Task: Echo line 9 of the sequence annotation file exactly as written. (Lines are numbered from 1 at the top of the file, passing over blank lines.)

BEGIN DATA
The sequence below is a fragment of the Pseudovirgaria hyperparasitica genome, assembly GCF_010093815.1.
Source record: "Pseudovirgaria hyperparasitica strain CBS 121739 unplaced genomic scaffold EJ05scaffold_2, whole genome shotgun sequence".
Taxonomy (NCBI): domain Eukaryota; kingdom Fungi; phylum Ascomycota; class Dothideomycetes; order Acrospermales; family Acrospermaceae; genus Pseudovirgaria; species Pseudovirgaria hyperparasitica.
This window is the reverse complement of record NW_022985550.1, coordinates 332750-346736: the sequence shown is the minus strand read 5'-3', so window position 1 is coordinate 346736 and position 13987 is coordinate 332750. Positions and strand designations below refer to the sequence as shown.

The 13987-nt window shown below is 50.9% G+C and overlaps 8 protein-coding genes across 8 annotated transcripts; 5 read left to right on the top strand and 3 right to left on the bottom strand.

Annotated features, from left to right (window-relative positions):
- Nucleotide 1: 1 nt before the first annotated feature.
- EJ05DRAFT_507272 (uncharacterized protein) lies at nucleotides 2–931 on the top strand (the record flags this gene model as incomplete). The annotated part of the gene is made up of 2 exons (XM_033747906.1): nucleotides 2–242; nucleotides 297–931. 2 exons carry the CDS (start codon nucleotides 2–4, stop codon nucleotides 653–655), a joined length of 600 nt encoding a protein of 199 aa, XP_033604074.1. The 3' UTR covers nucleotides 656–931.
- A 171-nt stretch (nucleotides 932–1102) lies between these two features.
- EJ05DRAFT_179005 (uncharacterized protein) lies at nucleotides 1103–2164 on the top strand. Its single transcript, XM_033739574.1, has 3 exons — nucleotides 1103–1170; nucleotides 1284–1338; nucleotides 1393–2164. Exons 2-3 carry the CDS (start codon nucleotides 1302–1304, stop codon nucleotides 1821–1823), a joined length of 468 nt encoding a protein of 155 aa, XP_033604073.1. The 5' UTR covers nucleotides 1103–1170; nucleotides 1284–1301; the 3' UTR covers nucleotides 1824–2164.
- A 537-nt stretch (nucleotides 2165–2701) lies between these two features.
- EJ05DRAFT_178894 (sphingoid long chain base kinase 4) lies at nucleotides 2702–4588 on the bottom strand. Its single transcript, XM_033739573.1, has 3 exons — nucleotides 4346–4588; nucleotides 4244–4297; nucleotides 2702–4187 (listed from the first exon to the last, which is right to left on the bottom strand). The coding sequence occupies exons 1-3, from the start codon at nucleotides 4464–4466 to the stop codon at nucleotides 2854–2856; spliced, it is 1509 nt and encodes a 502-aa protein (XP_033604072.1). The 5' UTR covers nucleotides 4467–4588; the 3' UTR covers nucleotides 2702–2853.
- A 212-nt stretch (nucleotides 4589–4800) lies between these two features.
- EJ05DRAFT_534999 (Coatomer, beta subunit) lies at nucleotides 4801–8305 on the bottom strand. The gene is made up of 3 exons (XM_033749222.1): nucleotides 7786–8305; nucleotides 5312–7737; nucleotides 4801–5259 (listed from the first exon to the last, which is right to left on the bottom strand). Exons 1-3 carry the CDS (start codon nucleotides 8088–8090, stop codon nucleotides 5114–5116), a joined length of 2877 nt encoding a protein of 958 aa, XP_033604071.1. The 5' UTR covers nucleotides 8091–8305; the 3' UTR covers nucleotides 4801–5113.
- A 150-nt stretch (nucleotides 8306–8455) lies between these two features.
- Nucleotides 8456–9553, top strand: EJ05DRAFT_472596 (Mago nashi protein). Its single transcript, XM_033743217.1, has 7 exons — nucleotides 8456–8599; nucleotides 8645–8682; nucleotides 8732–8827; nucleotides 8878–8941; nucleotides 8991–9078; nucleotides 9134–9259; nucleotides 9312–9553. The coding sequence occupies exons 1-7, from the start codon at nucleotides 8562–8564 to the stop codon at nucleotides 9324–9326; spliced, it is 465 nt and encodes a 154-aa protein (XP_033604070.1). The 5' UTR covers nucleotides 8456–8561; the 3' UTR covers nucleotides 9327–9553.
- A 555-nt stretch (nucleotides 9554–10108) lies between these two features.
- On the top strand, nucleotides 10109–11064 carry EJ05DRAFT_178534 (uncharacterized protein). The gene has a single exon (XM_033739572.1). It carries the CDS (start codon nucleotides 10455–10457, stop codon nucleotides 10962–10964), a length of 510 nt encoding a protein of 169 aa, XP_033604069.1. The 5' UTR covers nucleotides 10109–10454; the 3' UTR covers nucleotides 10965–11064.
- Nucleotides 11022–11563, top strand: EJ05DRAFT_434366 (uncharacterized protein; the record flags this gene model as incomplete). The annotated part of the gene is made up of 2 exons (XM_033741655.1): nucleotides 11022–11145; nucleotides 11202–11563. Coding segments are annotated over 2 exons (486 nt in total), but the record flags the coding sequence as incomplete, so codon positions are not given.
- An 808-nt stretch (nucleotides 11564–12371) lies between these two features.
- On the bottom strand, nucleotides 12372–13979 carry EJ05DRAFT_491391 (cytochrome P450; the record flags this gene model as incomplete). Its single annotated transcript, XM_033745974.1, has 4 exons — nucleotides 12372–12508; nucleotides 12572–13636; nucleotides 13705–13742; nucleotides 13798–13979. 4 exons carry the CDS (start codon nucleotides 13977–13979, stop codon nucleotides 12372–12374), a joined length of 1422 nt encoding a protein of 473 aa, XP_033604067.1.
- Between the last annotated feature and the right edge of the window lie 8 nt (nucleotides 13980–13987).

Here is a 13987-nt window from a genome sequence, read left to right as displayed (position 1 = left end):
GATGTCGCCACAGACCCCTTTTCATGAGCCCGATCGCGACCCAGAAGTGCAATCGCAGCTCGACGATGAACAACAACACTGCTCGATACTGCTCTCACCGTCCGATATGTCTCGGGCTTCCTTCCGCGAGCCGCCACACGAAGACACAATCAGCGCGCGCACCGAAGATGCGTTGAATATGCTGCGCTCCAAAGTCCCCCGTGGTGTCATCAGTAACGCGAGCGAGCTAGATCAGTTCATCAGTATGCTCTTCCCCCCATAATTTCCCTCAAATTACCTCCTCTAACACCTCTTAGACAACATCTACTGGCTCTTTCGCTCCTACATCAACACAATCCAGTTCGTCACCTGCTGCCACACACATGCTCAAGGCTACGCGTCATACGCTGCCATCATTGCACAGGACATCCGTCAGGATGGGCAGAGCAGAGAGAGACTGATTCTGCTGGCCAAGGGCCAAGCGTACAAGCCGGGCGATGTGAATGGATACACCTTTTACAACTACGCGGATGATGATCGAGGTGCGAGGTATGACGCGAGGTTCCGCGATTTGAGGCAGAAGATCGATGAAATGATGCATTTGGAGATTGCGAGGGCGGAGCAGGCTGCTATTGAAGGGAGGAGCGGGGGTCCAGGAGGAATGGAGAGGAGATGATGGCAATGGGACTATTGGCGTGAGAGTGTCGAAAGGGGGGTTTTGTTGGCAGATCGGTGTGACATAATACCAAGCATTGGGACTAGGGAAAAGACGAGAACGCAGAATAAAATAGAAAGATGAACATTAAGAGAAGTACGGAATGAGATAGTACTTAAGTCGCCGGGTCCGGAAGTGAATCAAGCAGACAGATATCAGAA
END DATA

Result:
- A 171-nt stretch (nucleotides 932–1102) lies between these two features.